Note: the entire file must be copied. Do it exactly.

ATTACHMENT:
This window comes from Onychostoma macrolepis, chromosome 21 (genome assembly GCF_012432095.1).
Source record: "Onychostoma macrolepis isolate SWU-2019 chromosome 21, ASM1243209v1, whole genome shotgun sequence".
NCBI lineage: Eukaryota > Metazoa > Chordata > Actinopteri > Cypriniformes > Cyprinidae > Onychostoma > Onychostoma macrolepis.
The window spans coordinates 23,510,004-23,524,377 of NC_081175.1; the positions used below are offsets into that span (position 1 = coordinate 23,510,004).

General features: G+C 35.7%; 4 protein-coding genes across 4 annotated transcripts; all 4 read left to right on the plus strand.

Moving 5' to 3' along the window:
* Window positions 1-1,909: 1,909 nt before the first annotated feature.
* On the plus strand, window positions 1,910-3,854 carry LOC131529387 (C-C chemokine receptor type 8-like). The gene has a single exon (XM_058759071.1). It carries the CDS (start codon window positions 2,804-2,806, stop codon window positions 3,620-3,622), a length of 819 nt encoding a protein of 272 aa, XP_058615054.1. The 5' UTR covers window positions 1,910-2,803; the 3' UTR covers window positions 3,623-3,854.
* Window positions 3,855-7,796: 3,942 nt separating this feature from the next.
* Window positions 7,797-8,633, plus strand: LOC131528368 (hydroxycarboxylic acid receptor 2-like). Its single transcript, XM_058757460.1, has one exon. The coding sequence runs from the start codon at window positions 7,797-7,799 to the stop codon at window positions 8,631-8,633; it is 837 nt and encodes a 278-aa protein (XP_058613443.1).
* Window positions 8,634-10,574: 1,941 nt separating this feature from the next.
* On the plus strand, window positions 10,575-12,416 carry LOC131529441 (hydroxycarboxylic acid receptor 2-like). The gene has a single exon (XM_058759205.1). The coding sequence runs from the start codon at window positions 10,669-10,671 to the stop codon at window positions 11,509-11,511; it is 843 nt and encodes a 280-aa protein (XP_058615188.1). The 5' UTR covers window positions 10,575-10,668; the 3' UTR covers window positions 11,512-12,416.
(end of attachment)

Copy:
This window comes from Onychostoma macrolepis, chromosome 21 (genome assembly GCF_012432095.1).
Source record: "Onychostoma macrolepis isolate SWU-2019 chromosome 21, ASM1243209v1, whole genome shotgun sequence".
NCBI lineage: Eukaryota > Metazoa > Chordata > Actinopteri > Cypriniformes > Cyprinidae > Onychostoma > Onychostoma macrolepis.
The window spans coordinates 23,510,004-23,524,377 of NC_081175.1; the positions used below are offsets into that span (position 1 = coordinate 23,510,004).

General features: G+C 35.7%; 4 protein-coding genes across 4 annotated transcripts; all 4 read left to right on the plus strand.

Moving 5' to 3' along the window:
* Window positions 1-1,909: 1,909 nt before the first annotated feature.
* On the plus strand, window positions 1,910-3,854 carry LOC131529387 (C-C chemokine receptor type 8-like). The gene has a single exon (XM_058759071.1). It carries the CDS (start codon window positions 2,804-2,806, stop codon window positions 3,620-3,622), a length of 819 nt encoding a protein of 272 aa, XP_058615054.1. The 5' UTR covers window positions 1,910-2,803; the 3' UTR covers window positions 3,623-3,854.
* Window positions 3,855-7,796: 3,942 nt separating this feature from the next.
* Window positions 7,797-8,633, plus strand: LOC131528368 (hydroxycarboxylic acid receptor 2-like). Its single transcript, XM_058757460.1, has one exon. The coding sequence runs from the start codon at window positions 7,797-7,799 to the stop codon at window positions 8,631-8,633; it is 837 nt and encodes a 278-aa protein (XP_058613443.1).
* Window positions 8,634-10,574: 1,941 nt separating this feature from the next.
* On the plus strand, window positions 10,575-12,416 carry LOC131529441 (hydroxycarboxylic acid receptor 2-like). The gene has a single exon (XM_058759205.1). The coding sequence runs from the start codon at window positions 10,669-10,671 to the stop codon at window positions 11,509-11,511; it is 843 nt and encodes a 280-aa protein (XP_058615188.1). The 5' UTR covers window positions 10,575-10,668; the 3' UTR covers window positions 11,512-12,416.